Who needs to perform ROSE (pathologists, cytopathologists, cytotechnicians, pulmonologists or trained nurses)?
This question cannot be answered based on the available literature. Local procedures vary extensively as reflected in the available studies. A recent observational trial did provide preliminary evidence that a pulmonologist can perform, after a short yet intensive training phase, ROSE to assess the adequacy of conventional TBNA samples from hilar/mediastinal LN with accuracy similar to that of a board-certified cytopathologist .
Although most large centers with high volume and vast experience in TBNA/EBUS-TBNA utilize ROSE in their daily clinical practice, the effect of ROSE itself has not been adequately studied. While ROSE offers the possibility of immediate and accurate feedback on the diagnosis and quality of the obtained specimen with the potential to influence the operator's plan (i.e. obtain additional samples for molecular testing, samples for culture or samples for flow cytometry), its use is not supported by firm evidence but still highly recommended by our expert consensus. ROSE is highly concordant with the final diagnosis and it may reduce the number of additional diagnostic procedures needed (and the risks associated with those procedures), but it does not influence the complication rate of EBUS or TBNA itself. The number of aspirations needed may be reduced, but procedure time has not been shown to be altered. There are insufficient data to evaluate cost effectiveness and to determine who should perform ROSE. Most studies used Diff-Quick as staining; no comparative data are available.
In patients with suspected lung cancer and enlarged mediastinal or hilar LN and/or centrally located tumors:
• Evidence is insufficient to recommend that ROSE be used in every procedure. Grade 1b
Results of PICO Question 4
Among patients with known lung cancer, do conventional TBNA and EBUS-TBNA acquisition techniques (as described in PICO 1), specimen preparation techniques (as described in PICO 2) or ROSE (as described in PICO 3) affect the ability to perform molecular testing (i.e. EGFR/ALK but also other markers with predictive/prognostic information, such as KRAS, ERCC1, RRM1, TS, PIK3CA and MET)?
Molecular analysis can be routinely performed on the majority of cytological samples obtained by EBUS-TBNA and conventional TBNA but largely depends on the absolute number of tumor cells (preferably >100), the percentage of tumor cells present in the material, the degree of preservation of tumor cells, and the type and sensitivity of the molecular test that is being utilized [46, 55, 56]. In general, the material obtained by EBUS-TBNA is suitable for molecular analysis, which can be performed in 88-96% of the samples [38, 57, 58, 59].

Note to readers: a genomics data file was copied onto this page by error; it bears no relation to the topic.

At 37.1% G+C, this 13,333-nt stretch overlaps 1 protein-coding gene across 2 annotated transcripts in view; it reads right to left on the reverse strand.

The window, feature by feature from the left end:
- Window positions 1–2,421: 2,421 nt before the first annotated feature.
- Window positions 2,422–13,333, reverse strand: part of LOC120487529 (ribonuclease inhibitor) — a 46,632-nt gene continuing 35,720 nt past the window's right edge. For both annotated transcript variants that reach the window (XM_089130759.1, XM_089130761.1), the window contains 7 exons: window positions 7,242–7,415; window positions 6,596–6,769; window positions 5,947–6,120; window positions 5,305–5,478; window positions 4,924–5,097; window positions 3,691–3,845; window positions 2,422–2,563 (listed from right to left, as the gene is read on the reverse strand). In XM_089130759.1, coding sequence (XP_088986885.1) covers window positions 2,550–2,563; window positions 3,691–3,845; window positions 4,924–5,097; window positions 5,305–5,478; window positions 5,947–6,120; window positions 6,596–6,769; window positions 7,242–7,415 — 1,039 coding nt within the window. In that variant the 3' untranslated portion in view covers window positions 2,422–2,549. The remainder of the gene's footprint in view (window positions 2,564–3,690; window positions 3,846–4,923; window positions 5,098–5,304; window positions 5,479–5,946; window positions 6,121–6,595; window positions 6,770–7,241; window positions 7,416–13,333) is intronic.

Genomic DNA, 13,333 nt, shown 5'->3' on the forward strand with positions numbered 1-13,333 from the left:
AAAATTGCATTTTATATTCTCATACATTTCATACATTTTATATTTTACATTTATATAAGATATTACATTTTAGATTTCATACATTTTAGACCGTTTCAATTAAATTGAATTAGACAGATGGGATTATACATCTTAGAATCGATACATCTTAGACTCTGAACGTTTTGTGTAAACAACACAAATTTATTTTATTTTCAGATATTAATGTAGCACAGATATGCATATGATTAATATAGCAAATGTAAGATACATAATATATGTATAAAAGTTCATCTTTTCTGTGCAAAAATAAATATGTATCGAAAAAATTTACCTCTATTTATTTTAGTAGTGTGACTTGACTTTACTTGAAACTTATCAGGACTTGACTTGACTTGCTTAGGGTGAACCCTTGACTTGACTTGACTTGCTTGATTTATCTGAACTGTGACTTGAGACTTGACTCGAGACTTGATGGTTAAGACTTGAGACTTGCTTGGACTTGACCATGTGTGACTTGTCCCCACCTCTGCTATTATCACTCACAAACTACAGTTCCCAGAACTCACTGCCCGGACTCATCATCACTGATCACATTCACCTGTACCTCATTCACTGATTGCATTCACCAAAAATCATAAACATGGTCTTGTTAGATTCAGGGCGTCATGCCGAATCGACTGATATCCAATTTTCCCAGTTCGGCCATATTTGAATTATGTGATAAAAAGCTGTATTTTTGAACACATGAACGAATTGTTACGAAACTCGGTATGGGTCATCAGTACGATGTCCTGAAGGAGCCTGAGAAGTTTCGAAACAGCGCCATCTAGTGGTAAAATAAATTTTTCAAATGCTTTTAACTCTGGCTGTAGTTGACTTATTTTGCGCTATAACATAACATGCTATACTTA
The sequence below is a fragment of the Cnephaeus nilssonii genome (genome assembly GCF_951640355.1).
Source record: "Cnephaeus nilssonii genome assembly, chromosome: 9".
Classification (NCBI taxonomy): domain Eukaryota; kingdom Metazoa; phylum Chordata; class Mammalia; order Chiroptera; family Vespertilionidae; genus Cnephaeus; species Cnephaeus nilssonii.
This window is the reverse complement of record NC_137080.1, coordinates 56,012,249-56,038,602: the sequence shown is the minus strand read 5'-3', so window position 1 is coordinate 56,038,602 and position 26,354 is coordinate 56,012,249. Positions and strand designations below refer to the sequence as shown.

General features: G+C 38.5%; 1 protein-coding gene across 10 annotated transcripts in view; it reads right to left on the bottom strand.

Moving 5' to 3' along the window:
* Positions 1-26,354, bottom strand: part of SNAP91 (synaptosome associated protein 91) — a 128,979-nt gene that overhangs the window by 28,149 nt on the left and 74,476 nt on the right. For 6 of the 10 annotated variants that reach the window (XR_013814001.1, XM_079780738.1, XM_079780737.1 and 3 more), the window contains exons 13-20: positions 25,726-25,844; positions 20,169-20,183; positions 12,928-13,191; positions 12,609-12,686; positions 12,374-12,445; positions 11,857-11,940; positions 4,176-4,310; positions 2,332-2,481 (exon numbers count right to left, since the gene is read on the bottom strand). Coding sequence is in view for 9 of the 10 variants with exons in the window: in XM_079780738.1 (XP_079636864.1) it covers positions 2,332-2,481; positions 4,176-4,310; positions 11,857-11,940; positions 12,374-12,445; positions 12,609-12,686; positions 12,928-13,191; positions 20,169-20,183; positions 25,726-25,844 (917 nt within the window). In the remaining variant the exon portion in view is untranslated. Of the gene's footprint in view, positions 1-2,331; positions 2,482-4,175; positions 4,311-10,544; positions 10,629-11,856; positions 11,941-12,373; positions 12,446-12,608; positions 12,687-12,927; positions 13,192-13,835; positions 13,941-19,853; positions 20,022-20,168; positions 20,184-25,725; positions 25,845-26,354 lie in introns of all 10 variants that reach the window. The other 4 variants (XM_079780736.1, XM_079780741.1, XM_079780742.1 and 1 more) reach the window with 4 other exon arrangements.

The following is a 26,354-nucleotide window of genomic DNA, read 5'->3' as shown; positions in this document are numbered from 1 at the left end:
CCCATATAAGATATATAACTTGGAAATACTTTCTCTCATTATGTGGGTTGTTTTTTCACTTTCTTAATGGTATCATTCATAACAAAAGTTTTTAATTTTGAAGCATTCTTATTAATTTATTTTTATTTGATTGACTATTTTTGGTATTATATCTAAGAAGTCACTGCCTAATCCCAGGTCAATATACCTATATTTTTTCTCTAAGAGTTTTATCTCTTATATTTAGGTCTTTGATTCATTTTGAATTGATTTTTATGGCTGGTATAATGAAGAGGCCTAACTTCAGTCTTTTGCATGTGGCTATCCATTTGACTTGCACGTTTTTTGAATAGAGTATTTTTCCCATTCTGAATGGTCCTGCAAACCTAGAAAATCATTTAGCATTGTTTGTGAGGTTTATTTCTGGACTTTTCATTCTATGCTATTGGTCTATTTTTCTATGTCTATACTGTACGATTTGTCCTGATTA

Do conventional TBNA and EBUS-TBNA acquisition techniques affect the ability to perform molecular testing?
A recent study by Yarmus et al.  examined the number of EBUS-TBNA aspirations (using a 21-gauge needle and ROSE) required to ensure maximal diagnostic yield for mutational analysis. This retrospective study noted that specimens were adequate for molecular analysis in 95% of all cases with a median number of 4 aspirations . Ulivi et al.  demonstrated the possibility to perform molecular analysis of EGFR mutations and ALK rearrangement by fluorescence in situ hybridization (FISH) on the same slide, first testing FISH and then microdissecting tumor cells for EGFR extractive molecular determination. Other sources of tumor cells are needle washings. A comparison of the results obtained from molecular testing of EGFR and KRAS mutations on needle washing tumor cells and conventional smears demonstrated identical molecular data . It is unclear as to whether as little as 1 aspirate is adequate, or whether the same finding would be observed with the use of the more commonly used 22-gauge needle.
We have found no evidence regarding the influence of the type of the needle, use of miniforceps, suctioning and type of sedation, time spent inside the node and number of revolutions inside the node with regard to molecular testing of lung cancer.
Do conventional TBNA and EBUS-TBNA specimen preparation techniques (core tissue/cell block) affect the ability to perform molecular testing?
No study has directly compared one technique versus the other with regard to molecular testing.
da Cunha Santos et al.  reported a systematic review for EGFR mutation testing using cytological samples. Different techniques using cell blocks, scraped cells from archival slides and fresh cells were used for EGFR gene status testing, and their results were compared to those from surgically resected specimens. The results were similar or even higher for cytological samples showing that EGFR mutation testing can be easily performed with these specimens.
For EGFR mutation testing, there are several retrospective analyses with prospective sample collection. Horiike et al.  employed conventional TBNA samples for EGFR mutation testing. They enrolled 94 patients with NSCLC (58 adenocarcinomas, 24 squamous cell carcinomas and 12 patients with other types of NSCLC), and the aspirate was mixed with 2 ml of saline solution and stored at -80°C until DNA extraction. They performed both direct sequencing and a highly sensitive assay (Scorpions amplified refractory mutation system; DxS, Manchester, UK), and they compared the sensitivity of these methods. They concluded the Scorpions amplified refractory mutation system was more sensitive than direct sequencing to detect EGFR mutations using TBNA samples .